The American Automobile Association of Michigan is on a quest to strengthen the state's graduated licensing laws by restricting the number of passengers who can ride with a teen driver. Statistics show that teens transporting passengers are more likely to be involved in an accident; according to Jack Peet, Community Safety Services manager for AAA Michigan, "When there are multiple passengers, the crash risk is 3 to 5 times greater." Of course, loss of life is tragic, but it's the money that gets legislation moving, so AAA throws in its estimate that teen drivers cost society $34 billion in medical expenses, lost work, property damage, quality of life loss and other related costs in 2006 alone. Won't someone please think of the cost of the children? Full release after the jump.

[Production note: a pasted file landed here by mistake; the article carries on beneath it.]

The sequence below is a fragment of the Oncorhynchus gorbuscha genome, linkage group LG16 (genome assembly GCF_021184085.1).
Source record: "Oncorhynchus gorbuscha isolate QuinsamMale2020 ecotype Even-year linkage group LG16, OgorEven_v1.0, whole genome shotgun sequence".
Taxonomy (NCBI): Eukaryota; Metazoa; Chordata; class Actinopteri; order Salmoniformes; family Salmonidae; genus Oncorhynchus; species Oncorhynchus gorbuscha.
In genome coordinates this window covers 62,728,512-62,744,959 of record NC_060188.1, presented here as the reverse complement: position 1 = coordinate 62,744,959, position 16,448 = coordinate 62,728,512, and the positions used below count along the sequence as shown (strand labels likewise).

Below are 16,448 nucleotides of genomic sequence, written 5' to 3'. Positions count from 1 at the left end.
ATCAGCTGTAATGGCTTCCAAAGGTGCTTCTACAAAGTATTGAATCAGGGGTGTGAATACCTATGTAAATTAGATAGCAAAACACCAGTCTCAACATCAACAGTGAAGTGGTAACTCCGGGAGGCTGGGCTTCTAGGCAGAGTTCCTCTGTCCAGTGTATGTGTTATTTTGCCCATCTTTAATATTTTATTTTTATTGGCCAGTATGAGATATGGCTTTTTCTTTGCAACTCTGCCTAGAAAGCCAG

AAA Supports Passenger Restrictions — Cites Recent Teen Driving Crashes HB 4151 would make graduated licensing laws even stronger DEARBORN, Mich., Sept. 12 /PRNewswire/ — Michigan's graduated driver licensing laws are among the best in the country, resulting in a dramatic decline in deaths and injuries since they were enacted in 1996. However, AAA believes that these laws can be further strengthened to help prevent even more deaths and injuries among teen drivers and their passengers. A significant number of teen crashes in Michigan this spring and summer — including a fatal crash this week in Macomb County — have lawmakers taking a second look at legislation that would place restrictions on the number of passengers that can ride with a teen driver. House Bill 4151 would limit the number of teen passengers to one. AAA strongly supports this bill. "According to a March 2008 report by the National Highway Traffic Safety Administration (NHTSA), when teenage drivers transport passengers there is a greatly increased crash risk, with greater risk associated with more passengers," said Jack Peet, Community Safety Services manager for AAA Michigan. "In fact, when there are multiple passengers, the crash risk is 3 to 5 times greater." A recent analysis from AAA finds that crashes involving teen drivers ages 15 to 17 cost American society more than $34 billion annually in medical expenses, lost work, property damage, quality of life loss and other related costs in 2006. "The impact of a teen crash extends beyond the emotional tragedies and physical injury at the crash scene, with costs that can extend to employers, families, the government and society overall," said Peet. "These economic figures provide one more reason for legislators to improve graduated driver licensing laws in their states." New research by AAA shows an alarmingly high number of teens admit to engaging in very risky behavior behind the wheel. Some of these behaviors — like driving under the influence — are problems the safety community has battled for years. Others — like text messaging while driving — are new behaviors. They all pose a threat to road users and must be corrected by teens, parents and safe driving educators. For additional information on teen driving visit AAA.com/safety. Source: AAA Michigan CONTACT: Jim Rink, +1-313-336-1513, or Nancy Cain, +1-313-336-1514, both for AAA Michigan Web site: http://aaa.com/safety